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You have to be sure to check the options on these trucks to get the towing capacity you need. The coworker knew exactly what was required to get the 10k rating he was looking for. Rear end gear was a big factor. Not sure what all the options were though. My personal vehicle I bought new and I made sure it was equipped to haul what I have. 

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Very true about the final drive as well.  While I am a Ford guy, I love the move towards the all aluminum as it seems to add a couple hundred pounds to the overall payload capacity over a steel equivalent.  Well, not really add per say, but the reduced body weight is now available as cargo weight.

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I acquired a 2004 Chevy 3500 Duramax about 14 months ago with 280k and I pull a Firebird in a 26' enclosed bumper pull trailer.  I can get 10-13 mpg in the southeast towing around 70mph.  I have some 10 ply tires on this thing, so I do get a bit more stiffer ride, but I had the tires from when we used a Powerstroke ambulance and they were new.  Previous owner apparently removed the thermostat as @Team Infiniti and I learned on our recent travels to Snow Atlanta, truck would never build temperature, and apparently I have a short in one of the heated seat coils so, it was a cold sleeping experience.

 

Pulling with this truck is enjoyable.  I don't have any stabilizer bars or anything like that.  I kind of wish I did, because I know they help, but honestly it is not a big deal.  I can just pretty much hook up and go and that's what I want to do.  The 04 has a EGR delete and that's the year model that does not throw codes (or atleast the light doesn't come on, it throws the codes but the dash ignores it).  I hope this truck will run the rest of my life.  I moved a rolling chassis 3 hours Sunday back home to swap out with a complete car I'm going to be working on at my house/1 car garage.  In the past with either the a/c-less ambulance or with a 1500 pickup I would have hated it.  Now I don't bat an eye, because I can set the cruise, turn up my XM and ride and think about what crap I have to do when I get where I'm going.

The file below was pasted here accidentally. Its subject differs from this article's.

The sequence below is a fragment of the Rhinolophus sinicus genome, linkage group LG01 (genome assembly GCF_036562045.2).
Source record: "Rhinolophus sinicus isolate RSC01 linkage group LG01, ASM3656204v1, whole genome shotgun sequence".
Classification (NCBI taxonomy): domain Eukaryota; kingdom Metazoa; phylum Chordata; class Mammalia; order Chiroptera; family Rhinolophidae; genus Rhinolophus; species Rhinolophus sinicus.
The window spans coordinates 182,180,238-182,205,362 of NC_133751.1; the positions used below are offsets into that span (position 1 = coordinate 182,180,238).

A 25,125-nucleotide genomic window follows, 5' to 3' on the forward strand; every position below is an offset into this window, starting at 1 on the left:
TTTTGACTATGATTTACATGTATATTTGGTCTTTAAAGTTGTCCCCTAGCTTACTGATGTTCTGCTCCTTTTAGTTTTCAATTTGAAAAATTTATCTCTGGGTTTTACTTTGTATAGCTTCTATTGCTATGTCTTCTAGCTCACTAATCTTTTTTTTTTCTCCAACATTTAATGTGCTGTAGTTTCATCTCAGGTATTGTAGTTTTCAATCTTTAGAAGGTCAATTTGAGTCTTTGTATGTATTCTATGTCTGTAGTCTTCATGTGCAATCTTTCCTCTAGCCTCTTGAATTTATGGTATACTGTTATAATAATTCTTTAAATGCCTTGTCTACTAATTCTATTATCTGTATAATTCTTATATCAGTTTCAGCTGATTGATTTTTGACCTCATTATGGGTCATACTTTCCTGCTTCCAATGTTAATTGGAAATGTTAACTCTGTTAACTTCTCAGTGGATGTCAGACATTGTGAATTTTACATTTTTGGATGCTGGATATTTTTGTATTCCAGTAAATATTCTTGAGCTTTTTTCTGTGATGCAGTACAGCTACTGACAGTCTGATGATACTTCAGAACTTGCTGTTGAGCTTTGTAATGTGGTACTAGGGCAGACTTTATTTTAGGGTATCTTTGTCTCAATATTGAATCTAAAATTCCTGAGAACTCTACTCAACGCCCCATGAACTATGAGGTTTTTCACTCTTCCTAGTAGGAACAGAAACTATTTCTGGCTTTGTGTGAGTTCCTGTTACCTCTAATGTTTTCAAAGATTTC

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3.5 ecoboost F150 with a tow pack and medium trim is a good place to be if you're going to 80% not tow, but still pull an enclosed like you own a 2500 truck.    the most fun when not towing also.  it's on my wish list right now.

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2001 HD2500 Duramax, does everything I want, tows like there's nothing behind it and has a decent ride empty. Took the family on a short holiday with it empty and no one complained. 

 

The thermostat thing reminds me of when one of the injector cups on my Duramax started leaking compression into the cooling system. It would get an airlock and heat up. I took out one of the thermostats and drilled 3 1/8" holes in the perimeter to bleed off the air so the coolant could actuate the thermostat as a temporary fix until I had time to pull the heads and get the cups replaced.

 

Apparently the cup had been loosened when they replaced the injectors under warranty right after I bought the truck in 2005. Fixed and no issues now. I doubt I'll be selling it any time soon, too handy to have around.